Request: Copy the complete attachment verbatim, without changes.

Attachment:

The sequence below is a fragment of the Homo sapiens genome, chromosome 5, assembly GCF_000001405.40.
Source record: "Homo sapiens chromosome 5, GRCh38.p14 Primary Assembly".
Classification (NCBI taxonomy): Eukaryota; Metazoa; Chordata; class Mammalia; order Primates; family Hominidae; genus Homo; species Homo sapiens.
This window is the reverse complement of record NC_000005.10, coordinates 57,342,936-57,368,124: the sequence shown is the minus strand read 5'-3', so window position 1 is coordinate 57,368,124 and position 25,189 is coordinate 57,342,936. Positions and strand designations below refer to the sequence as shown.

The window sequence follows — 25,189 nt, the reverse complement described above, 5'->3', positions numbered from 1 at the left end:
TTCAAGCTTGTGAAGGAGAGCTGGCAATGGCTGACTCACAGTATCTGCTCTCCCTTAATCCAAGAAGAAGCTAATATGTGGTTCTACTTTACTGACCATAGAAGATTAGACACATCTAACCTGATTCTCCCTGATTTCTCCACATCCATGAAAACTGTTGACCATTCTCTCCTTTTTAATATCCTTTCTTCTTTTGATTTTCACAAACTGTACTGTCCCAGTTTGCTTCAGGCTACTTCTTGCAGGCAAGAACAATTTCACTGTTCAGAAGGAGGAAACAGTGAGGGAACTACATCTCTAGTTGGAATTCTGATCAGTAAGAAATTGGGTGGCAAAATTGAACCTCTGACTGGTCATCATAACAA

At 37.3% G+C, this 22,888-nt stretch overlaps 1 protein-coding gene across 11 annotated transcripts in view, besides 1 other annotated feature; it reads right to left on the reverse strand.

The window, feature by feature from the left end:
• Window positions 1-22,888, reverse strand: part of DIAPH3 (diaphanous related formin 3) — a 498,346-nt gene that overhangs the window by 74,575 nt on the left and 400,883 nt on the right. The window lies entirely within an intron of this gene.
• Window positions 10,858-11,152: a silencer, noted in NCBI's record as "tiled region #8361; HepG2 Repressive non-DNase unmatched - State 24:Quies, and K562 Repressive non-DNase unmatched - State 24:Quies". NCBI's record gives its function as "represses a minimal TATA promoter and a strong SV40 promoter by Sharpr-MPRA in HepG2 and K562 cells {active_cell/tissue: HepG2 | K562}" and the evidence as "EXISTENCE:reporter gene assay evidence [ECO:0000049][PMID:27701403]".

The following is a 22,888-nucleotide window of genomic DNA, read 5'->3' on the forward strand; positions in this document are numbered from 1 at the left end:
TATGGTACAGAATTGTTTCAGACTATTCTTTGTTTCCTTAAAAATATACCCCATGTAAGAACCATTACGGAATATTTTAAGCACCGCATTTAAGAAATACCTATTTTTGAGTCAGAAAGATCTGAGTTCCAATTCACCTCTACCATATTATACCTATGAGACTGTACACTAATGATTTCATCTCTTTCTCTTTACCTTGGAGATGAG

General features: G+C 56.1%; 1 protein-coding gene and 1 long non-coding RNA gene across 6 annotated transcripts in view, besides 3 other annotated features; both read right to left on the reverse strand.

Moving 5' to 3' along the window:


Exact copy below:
The sequence below is a fragment of the Homo sapiens genome, chromosome 5, assembly GCF_000001405.40.
Source record: "Homo sapiens chromosome 5, GRCh38.p14 Primary Assembly".
Classification (NCBI taxonomy): Eukaryota; Metazoa; Chordata; class Mammalia; order Primates; family Hominidae; genus Homo; species Homo sapiens.
This window is the reverse complement of record NC_000005.10, coordinates 57,342,936-57,368,124: the sequence shown is the minus strand read 5'-3', so window position 1 is coordinate 57,368,124 and position 25,189 is coordinate 57,342,936. Positions and strand designations below refer to the sequence as shown.

The window sequence follows — 25,189 nt, the reverse complement described above, 5'->3', positions numbered from 1 at the left end:
TTCAAGCTTGTGAAGGAGAGCTGGCAATGGCTGACTCACAGTATCTGCTCTCCCTTAATCCAAGAAGAAGCTAATATGTGGTTCTACTTTACTGACCATAGAAGATTAGACACATCTAACCTGATTCTCCCTGATTTCTCCACATCCATGAAAACTGTTGACCATTCTCTCCTTTTTAATATCCTTTCTTCTTTTGATTTTCACAAACTGTACTGTCCCAGTTTGCTTCAGGCTACTTCTTGCAGGCAAGAACAATTTCACTGTTCAGAAGGAGGAAACAGTGAGGGAACTACATCTCTAGTTGGAATTCTGATCAGTAAGAAATTGGGTGGCAAAATTGAACCTCTGACTGGTCATCATAACAA

At 37.3% G+C, this 22,888-nt stretch overlaps 1 protein-coding gene across 11 annotated transcripts in view, besides 1 other annotated feature; it reads right to left on the reverse strand.

The window, feature by feature from the left end:
• Window positions 1-22,888, reverse strand: part of DIAPH3 (diaphanous related formin 3) — a 498,346-nt gene that overhangs the window by 74,575 nt on the left and 400,883 nt on the right. The window lies entirely within an intron of this gene.
• Window positions 10,858-11,152: a silencer, noted in NCBI's record as "tiled region #8361; HepG2 Repressive non-DNase unmatched - State 24:Quies, and K562 Repressive non-DNase unmatched - State 24:Quies". NCBI's record gives its function as "represses a minimal TATA promoter and a strong SV40 promoter by Sharpr-MPRA in HepG2 and K562 cells {active_cell/tissue: HepG2 | K562}" and the evidence as "EXISTENCE:reporter gene assay evidence [ECO:0000049][PMID:27701403]".

The following is a 22,888-nucleotide window of genomic DNA, read 5'->3' on the forward strand; positions in this document are numbered from 1 at the left end:
TATGGTACAGAATTGTTTCAGACTATTCTTTGTTTCCTTAAAAATATACCCCATGTAAGAACCATTACGGAATATTTTAAGCACCGCATTTAAGAAATACCTATTTTTGAGTCAGAAAGATCTGAGTTCCAATTCACCTCTACCATATTATACCTATGAGACTGTACACTAATGATTTCATCTCTTTCTCTTTACCTTGGAGATGAG

General features: G+C 56.1%; 1 protein-coding gene and 1 long non-coding RNA gene across 6 annotated transcripts in view, besides 3 other annotated features; both read right to left on the reverse strand.

Moving 5' to 3' along the window: